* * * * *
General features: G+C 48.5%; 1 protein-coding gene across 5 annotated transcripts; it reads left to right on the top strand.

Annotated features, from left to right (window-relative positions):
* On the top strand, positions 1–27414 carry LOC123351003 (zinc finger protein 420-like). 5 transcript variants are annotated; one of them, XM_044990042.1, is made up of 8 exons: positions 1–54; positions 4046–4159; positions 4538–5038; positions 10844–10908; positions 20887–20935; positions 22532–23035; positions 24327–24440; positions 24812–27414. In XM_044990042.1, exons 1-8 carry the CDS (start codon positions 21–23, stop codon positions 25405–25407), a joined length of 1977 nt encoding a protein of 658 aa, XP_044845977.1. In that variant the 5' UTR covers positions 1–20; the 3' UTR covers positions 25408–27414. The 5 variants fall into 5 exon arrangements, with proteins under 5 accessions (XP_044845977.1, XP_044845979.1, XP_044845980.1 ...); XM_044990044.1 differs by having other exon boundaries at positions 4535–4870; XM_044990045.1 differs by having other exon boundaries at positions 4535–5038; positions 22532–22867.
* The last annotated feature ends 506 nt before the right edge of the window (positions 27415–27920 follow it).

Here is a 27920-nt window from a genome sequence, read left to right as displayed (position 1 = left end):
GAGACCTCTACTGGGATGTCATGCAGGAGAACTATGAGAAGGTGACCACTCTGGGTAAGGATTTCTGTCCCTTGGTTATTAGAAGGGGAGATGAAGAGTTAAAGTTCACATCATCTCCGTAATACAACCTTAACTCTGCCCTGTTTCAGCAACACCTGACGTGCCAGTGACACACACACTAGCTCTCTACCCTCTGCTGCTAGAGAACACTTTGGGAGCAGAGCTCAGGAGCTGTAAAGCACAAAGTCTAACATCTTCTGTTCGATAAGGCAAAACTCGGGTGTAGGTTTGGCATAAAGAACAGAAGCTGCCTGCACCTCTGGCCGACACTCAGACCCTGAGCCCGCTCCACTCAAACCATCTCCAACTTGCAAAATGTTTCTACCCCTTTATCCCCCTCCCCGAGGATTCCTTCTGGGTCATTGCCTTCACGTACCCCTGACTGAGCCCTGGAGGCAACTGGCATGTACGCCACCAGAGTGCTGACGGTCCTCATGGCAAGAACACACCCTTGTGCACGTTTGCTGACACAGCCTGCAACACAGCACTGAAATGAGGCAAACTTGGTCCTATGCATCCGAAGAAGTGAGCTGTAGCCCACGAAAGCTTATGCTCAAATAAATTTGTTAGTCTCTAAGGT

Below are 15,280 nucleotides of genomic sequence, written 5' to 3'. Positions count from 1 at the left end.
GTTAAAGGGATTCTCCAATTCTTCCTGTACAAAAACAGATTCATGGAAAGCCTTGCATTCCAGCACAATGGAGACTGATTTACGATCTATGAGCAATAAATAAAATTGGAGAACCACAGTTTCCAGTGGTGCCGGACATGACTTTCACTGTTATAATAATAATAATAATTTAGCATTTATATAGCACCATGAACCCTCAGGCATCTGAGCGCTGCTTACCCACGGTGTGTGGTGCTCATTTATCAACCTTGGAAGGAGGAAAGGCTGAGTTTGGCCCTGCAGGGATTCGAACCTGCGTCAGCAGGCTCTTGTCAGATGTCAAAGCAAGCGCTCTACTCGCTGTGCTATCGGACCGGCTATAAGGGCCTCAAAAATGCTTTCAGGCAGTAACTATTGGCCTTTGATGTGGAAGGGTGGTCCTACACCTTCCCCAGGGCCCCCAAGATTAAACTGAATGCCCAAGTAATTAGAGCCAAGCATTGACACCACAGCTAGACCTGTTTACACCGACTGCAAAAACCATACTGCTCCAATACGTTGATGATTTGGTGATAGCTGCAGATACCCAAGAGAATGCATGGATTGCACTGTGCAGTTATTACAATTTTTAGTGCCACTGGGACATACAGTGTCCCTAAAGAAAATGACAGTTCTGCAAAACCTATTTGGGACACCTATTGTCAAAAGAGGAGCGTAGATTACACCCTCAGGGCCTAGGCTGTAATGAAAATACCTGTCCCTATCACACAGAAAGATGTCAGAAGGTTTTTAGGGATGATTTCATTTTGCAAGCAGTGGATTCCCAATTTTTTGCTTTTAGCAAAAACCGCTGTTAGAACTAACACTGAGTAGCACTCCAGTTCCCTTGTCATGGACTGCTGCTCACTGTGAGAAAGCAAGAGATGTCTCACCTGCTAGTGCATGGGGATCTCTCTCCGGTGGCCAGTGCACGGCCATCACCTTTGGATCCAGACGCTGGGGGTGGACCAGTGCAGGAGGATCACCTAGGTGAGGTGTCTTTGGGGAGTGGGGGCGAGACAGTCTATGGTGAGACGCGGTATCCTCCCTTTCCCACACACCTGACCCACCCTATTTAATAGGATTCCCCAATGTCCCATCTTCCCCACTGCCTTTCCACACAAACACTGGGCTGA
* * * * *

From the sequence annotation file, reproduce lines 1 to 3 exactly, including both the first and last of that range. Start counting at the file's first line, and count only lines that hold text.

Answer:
General features: G+C 48.5%; 1 protein-coding gene across 5 annotated transcripts; it reads left to right on the top strand.

Annotated features, from left to right (window-relative positions):
* On the top strand, positions 1–27414 carry LOC123351003 (zinc finger protein 420-like). 5 transcript variants are annotated; one of them, XM_044990042.1, is made up of 8 exons: positions 1–54; positions 4046–4159; positions 4538–5038; positions 10844–10908; positions 20887–20935; positions 22532–23035; positions 24327–24440; positions 24812–27414. In XM_044990042.1, exons 1-8 carry the CDS (start codon positions 21–23, stop codon positions 25405–25407), a joined length of 1977 nt encoding a protein of 658 aa, XP_044845977.1. In that variant the 5' UTR covers positions 1–20; the 3' UTR covers positions 25408–27414. The 5 variants fall into 5 exon arrangements, with proteins under 5 accessions (XP_044845977.1, XP_044845979.1, XP_044845980.1 ...); XM_044990044.1 differs by having other exon boundaries at positions 4535–4870; XM_044990045.1 differs by having other exon boundaries at positions 4535–5038; positions 22532–22867.